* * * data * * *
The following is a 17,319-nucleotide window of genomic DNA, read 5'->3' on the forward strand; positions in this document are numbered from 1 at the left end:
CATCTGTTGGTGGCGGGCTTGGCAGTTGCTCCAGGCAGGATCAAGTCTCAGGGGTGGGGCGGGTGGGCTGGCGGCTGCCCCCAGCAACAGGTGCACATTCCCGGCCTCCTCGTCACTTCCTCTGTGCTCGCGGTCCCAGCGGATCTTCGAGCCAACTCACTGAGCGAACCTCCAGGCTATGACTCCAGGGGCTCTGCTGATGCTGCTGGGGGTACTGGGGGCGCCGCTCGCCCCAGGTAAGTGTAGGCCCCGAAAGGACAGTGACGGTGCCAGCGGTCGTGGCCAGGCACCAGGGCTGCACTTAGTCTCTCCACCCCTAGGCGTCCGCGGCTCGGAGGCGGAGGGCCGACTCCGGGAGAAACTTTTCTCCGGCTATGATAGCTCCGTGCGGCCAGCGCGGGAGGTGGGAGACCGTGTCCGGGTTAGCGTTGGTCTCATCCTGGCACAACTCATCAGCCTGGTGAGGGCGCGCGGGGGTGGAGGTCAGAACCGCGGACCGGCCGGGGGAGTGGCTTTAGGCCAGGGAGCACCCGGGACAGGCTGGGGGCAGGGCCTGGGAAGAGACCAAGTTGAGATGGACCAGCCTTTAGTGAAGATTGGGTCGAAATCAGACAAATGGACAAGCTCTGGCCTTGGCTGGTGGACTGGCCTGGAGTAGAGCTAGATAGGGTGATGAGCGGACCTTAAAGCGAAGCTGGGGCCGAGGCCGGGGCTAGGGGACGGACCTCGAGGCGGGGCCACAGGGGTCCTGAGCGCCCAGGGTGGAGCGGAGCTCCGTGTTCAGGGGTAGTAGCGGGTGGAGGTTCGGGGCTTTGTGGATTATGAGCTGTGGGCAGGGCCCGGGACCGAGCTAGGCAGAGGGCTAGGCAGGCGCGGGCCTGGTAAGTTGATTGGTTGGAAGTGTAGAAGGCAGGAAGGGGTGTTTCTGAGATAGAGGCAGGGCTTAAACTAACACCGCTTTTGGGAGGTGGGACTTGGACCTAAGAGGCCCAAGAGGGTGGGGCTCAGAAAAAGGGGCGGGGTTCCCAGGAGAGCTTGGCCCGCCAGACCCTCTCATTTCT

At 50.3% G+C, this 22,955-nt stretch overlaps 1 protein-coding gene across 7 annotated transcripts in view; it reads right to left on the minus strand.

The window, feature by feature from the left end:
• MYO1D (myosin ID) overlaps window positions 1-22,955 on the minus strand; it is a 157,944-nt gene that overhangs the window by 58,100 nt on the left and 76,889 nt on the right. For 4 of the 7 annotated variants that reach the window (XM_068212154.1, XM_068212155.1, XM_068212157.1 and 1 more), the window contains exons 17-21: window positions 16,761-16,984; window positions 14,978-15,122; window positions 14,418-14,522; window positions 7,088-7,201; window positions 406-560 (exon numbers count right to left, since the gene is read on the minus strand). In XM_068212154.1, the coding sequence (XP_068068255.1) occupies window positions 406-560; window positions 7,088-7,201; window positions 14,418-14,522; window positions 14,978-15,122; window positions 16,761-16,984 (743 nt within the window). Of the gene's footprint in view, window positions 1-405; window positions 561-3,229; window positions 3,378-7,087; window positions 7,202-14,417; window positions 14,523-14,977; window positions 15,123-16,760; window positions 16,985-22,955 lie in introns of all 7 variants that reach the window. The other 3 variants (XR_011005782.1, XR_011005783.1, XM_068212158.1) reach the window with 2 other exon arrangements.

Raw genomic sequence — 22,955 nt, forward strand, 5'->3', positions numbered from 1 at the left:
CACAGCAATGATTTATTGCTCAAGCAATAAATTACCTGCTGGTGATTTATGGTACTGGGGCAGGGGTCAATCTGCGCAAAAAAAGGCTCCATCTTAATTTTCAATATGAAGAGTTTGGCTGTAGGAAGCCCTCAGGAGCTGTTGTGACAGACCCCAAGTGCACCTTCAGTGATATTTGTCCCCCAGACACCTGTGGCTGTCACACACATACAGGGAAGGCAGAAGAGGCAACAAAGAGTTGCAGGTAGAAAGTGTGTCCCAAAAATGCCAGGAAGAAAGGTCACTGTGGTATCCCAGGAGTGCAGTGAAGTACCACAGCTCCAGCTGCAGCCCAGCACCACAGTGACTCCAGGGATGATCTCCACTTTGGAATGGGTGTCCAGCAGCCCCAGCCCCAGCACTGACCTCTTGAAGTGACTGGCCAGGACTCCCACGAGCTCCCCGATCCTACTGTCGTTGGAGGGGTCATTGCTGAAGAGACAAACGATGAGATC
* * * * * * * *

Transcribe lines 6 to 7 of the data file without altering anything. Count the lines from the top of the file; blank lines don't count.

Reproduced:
Raw genomic sequence — 22,955 nt, forward strand, 5'->3', positions numbered from 1 at the left:
CACAGCAATGATTTATTGCTCAAGCAATAAATTACCTGCTGGTGATTTATGGTACTGGGGCAGGGGTCAATCTGCGCAAAAAAAGGCTCCATCTTAATTTTCAATATGAAGAGTTTGGCTGTAGGAAGCCCTCAGGAGCTGTTGTGACAGACCCCAAGTGCACCTTCAGTGATATTTGTCCCCCAGACACCTGTGGCTGTCACACACATACAGGGAAGGCAGAAGAGGCAACAAAGAGTTGCAGGTAGAAAGTGTGTCCCAAAAATGCCAGGAAGAAAGGTCACTGTGGTATCCCAGGAGTGCAGTGAAGTACCACAGCTCCAGCTGCAGCCCAGCACCACAGTGACTCCAGGGATGATCTCCACTTTGGAATGGGTGTCCAGCAGCCCCAGCCCCAGCACTGACCTCTTGAAGTGACTGGCCAGGACTCCCACGAGCTCCCCGATCCTACTGTCGTTGGAGGGGTCATTGCTGAAGAGACAAACGATGAGATC